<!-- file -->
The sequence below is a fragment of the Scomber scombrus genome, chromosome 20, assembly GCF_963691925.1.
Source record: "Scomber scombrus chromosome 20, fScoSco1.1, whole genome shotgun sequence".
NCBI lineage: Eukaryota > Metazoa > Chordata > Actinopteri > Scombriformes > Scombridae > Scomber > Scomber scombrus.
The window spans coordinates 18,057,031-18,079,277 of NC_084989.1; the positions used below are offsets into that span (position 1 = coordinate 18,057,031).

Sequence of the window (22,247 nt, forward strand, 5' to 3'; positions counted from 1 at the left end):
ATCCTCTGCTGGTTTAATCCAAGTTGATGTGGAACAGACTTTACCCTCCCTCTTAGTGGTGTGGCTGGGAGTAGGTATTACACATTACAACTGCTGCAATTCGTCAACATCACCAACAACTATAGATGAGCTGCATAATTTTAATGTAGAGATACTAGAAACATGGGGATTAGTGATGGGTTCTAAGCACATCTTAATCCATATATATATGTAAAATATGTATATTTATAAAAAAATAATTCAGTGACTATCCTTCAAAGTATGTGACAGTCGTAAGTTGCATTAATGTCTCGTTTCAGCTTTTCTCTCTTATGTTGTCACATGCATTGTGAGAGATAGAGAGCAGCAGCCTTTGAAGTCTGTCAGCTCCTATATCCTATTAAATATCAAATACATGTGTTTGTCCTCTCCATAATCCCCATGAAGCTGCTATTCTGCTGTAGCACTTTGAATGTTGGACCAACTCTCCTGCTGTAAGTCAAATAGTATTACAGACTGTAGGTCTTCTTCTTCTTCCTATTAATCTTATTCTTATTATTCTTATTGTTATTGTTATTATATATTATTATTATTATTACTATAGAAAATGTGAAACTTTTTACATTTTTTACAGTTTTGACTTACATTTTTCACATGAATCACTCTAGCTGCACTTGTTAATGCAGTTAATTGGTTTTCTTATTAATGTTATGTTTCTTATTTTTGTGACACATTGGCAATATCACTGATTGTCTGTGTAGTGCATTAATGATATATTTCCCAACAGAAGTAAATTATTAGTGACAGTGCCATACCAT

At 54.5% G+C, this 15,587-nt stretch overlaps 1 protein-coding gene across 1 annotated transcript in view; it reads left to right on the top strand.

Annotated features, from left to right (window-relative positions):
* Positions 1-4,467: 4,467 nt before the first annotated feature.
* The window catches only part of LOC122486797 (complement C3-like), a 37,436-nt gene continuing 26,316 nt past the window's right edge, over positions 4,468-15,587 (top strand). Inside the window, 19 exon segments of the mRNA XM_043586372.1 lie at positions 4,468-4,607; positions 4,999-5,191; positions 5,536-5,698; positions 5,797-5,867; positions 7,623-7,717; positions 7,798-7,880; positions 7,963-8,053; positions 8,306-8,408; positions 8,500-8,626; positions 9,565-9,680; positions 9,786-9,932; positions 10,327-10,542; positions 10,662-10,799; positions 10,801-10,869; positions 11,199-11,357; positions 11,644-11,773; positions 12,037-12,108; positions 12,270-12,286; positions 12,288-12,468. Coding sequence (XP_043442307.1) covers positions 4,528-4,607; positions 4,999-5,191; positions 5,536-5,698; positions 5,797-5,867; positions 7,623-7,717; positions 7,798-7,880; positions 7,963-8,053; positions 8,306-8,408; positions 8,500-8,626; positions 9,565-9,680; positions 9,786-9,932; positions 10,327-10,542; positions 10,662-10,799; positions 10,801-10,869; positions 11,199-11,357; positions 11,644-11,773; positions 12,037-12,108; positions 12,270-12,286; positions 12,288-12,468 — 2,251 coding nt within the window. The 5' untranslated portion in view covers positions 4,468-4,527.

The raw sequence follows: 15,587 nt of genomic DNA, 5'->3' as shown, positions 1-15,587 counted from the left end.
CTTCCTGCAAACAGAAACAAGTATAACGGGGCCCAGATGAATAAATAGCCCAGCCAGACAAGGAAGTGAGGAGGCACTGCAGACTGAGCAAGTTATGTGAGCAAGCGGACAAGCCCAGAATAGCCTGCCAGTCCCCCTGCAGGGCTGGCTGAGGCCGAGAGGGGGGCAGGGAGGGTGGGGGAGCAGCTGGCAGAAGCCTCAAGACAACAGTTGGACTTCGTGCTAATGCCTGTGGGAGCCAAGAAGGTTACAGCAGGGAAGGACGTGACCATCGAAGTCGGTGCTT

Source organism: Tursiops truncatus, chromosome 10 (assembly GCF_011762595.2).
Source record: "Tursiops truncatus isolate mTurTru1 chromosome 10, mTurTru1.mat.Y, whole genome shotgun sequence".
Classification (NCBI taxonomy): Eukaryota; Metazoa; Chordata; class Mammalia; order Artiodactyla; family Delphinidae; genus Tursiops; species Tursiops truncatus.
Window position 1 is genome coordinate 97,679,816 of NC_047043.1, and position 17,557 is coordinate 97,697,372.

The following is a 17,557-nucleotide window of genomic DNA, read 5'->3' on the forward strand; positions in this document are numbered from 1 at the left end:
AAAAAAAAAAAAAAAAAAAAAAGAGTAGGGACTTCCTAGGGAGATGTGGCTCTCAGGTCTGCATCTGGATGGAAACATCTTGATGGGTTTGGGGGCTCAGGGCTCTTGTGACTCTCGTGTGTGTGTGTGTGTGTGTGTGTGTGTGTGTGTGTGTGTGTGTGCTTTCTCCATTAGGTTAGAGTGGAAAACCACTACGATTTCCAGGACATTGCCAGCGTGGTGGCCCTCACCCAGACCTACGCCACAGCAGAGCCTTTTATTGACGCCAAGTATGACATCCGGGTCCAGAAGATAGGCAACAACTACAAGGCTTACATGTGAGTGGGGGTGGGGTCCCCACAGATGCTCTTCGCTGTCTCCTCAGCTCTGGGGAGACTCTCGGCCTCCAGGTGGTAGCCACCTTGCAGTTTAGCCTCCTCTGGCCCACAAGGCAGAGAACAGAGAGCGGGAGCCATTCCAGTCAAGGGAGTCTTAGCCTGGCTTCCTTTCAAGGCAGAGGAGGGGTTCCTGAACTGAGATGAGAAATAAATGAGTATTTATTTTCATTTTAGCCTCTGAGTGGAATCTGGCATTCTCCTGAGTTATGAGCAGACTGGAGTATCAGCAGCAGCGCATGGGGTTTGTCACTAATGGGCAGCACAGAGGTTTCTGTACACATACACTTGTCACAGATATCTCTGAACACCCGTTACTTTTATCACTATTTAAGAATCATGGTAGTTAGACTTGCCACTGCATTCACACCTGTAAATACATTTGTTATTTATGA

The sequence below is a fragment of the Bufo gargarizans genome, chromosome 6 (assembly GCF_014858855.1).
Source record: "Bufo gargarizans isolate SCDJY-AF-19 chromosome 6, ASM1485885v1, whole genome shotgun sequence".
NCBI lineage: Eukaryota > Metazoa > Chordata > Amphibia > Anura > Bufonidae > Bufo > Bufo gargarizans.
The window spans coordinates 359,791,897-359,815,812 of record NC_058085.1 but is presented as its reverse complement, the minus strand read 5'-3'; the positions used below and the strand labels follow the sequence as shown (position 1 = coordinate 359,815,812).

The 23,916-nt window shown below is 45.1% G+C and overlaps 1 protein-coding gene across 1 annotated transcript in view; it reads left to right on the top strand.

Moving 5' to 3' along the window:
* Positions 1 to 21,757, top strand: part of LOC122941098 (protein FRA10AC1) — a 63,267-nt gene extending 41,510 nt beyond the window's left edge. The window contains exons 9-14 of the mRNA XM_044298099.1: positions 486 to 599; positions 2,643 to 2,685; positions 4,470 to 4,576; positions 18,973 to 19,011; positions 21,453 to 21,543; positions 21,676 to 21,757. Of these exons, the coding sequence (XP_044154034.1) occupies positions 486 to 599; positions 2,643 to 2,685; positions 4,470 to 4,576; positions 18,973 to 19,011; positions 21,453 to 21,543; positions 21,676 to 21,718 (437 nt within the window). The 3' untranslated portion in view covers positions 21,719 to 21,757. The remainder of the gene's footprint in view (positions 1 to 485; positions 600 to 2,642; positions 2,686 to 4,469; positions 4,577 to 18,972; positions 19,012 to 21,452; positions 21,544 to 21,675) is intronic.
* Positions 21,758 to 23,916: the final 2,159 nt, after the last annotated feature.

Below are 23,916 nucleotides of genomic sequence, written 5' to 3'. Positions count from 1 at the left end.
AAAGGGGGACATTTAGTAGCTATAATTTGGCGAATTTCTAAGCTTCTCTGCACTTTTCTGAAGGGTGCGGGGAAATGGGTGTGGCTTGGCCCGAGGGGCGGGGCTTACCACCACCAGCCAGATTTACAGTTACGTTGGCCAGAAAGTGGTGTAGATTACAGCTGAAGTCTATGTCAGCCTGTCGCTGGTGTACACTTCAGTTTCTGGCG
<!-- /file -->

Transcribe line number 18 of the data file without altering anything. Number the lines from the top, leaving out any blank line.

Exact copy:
AAAAAAAAAAAAAAAAAAAAAAGAGTAGGGACTTCCTAGGGAGATGTGGCTCTCAGGTCTGCATCTGGATGGAAACATCTTGATGGGTTTGGGGGCTCAGGGCTCTTGTGACTCTCGTGTGTGTGTGTGTGTGTGTGTGTGTGTGTGTGTGTGTGTGTGTGCTTTCTCCATTAGGTTAGAGTGGAAAACCACTACGATTTCCAGGACATTGCCAGCGTGGTGGCCCTCACCCAGACCTACGCCACAGCAGAGCCTTTTATTGACGCCAAGTATGACATCCGGGTCCAGAAGATAGGCAACAACTACAAGGCTTACATGTGAGTGGGGGTGGGGTCCCCACAGATGCTCTTCGCTGTCTCCTCAGCTCTGGGGAGACTCTCGGCCTCCAGGTGGTAGCCACCTTGCAGTTTAGCCTCCTCTGGCCCACAAGGCAGAGAACAGAGAGCGGGAGCCATTCCAGTCAAGGGAGTCTTAGCCTGGCTTCCTTTCAAGGCAGAGGAGGGGTTCCTGAACTGAGATGAGAAATAAATGAGTATTTATTTTCATTTTAGCCTCTGAGTGGAATCTGGCATTCTCCTGAGTTATGAGCAGACTGGAGTATCAGCAGCAGCGCATGGGGTTTGTCACTAATGGGCAGCACAGAGGTTTCTGTACACATACACTTGTCACAGATATCTCTGAACACCCGTTACTTTTATCACTATTTAAGAATCATGGTAGTTAGACTTGCCACTGCATTCACACCTGTAAATACATTTGTTATTTATGA